Route 7 Review - Page 141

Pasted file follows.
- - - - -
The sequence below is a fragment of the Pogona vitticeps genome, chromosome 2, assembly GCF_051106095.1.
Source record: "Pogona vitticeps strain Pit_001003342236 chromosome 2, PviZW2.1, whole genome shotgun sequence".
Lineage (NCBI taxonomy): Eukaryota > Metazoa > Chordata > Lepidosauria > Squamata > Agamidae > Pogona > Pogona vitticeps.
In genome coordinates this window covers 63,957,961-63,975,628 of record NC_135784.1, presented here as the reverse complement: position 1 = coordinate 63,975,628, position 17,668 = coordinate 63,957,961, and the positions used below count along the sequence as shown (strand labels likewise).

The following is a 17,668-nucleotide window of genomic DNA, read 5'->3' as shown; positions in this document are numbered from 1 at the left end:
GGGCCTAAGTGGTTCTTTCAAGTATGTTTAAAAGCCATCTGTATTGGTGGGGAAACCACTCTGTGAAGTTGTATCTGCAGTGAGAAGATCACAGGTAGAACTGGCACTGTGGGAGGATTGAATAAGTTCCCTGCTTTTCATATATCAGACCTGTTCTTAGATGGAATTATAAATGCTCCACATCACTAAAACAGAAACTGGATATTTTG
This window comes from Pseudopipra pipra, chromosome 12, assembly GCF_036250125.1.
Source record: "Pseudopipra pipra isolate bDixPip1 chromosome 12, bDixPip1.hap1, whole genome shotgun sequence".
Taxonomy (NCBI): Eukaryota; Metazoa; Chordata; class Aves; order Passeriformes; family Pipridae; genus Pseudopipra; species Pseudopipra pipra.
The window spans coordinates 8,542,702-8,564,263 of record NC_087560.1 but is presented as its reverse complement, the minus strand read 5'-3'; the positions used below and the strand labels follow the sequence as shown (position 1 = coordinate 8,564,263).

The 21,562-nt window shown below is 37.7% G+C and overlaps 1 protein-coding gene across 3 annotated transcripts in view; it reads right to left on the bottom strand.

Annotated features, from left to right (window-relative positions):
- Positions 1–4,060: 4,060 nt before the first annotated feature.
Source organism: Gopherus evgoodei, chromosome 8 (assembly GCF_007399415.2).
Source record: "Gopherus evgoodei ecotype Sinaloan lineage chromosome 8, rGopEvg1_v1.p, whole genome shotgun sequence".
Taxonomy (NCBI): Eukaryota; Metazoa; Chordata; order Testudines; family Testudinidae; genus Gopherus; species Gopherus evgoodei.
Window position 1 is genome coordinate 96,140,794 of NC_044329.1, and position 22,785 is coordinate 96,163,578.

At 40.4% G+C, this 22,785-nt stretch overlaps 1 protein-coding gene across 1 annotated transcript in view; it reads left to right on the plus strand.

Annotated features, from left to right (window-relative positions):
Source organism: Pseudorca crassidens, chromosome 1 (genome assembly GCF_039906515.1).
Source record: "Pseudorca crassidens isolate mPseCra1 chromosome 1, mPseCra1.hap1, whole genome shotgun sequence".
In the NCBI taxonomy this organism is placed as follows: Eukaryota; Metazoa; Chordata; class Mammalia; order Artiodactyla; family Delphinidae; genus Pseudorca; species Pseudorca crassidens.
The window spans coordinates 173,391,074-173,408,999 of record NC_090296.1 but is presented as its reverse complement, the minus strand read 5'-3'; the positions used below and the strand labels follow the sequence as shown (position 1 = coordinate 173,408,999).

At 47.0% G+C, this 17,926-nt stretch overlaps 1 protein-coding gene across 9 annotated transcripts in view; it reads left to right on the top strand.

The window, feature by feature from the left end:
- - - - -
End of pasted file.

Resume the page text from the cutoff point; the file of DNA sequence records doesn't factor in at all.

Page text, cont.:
of the canvases you collaborated on were indicative of the ideas he wanted to express, the ‘new turn’ he was after.”  Nina waited for an eye roll or some form of sympathy.  Nothing.   “Oh,” said Nina again.  Barbara smiled, turned on heel and clicked past walls obscured by pieces Nina’d never seen before, spatters of ink over unattributed quotations: “Brute Heart” in bleeding black; “Just to remind you...” made out of Post-It Notes, “Beauty is a short-lived tyranny” printed in Jason Karl’s hand and held by a woman: naked, supine, glassy-eyed, silent, the quotation obscuring her sex, a cigarette dangling from her bored, surly mouth. Reviews were mixed at best.   “You worked on stuff with Jason Karl?  When?” She could say nothing.  “Wha t’s in the envelope?  Nina?” “Not now,” she said.   “I thought you were working at the library.” “I want to go home,” she said. That night, Jackson slept on the couch.  He’d said nothing on the ride, and she had decided she’d say nothing until the morning, if then. Alone and fidgety, Nina found a slip of paper in her husband’s things. A bookmark on cardstock, jaggedly cut from something more important. A heart, crude, was drawn and colored the red you use when the good red from the box is lost or dulled to a stump. The heart was lopsided, almost anatomical in its asymmetry. Better than a lot of shit I saw tonight, she thought. Above it was written, “People will forget what you said, but will never forget how they felt.” People will forget what you said, but will never forget how they felt. How did the original homily go?  People will forget what you said, but they will never forget how you made them feel.   She weighed the two homilies, one accepted, the other a best guess.  Identical in intent, perhaps, but damning when judged side-by-side, like a copy of a copy. She searched for an appropriate analogy: a cuckolded husband? a lost year? an unseen portrait?  And finally, sadly: a locked box.    It’s the difference between living with this and living like this.  They can mean the same thing, but only one can be lived.  Not both, not together. Which one? It was a cage.  Gave me nothing but pain.  Men couldn’t see past wanting to have it.  Kept me tied to the ground. Nina’s mother, scowling and naked and beautiul in that painting at the Met.  Her mother, twisted and withered and slurring in a plain white room in New Mexico.  Her mother, who blamed her life on everyone around her and who lived and died alone because she thought happiness was something you had to take and give.  Did she take it from Jason Karl?  Did she take what she needed?   What did she give up? She put the bookmark back in Jackson’s drawer.   “Perhaps incompletion is something none of us escape,” Jason Karl had said.  “Perhaps it deserves to be pursued.” A mess of moving parts. A worthless contraption. Incomplete. I should have told him, she thought, the first time. It occurred to her that she wasn’t sure whether she was thinking about Jackson or Jason Karl.   Both, she decided. Together.   Why not? The kids had their last day of school on June 15th.   “Later and later each year,” Jackson said as she held the door for him at the awards assembly.  “Hot as a mother--” “Jackson,” said Nina, and he smiled.   “Just kidding.” Later and later, indeed.  Now, if we could get them back to school after The Fourth of July, I might get through summer with all my marbles.     “5th Grade graduation?” Jackson asked.  He’d asked the same thing in the car, and on the couch the night before. “They’re going to middle school next year,” Nina’d said.  “It’s a milestone.” “You say the word ‘milestone’ like you mean ‘sexually transmitted disease’.” “Just smile.  It’ll be over in an hour.” Incomplete. The twins were both in orchestra, so they sat through “Old MacDonald”, “Farmer in the Dell”,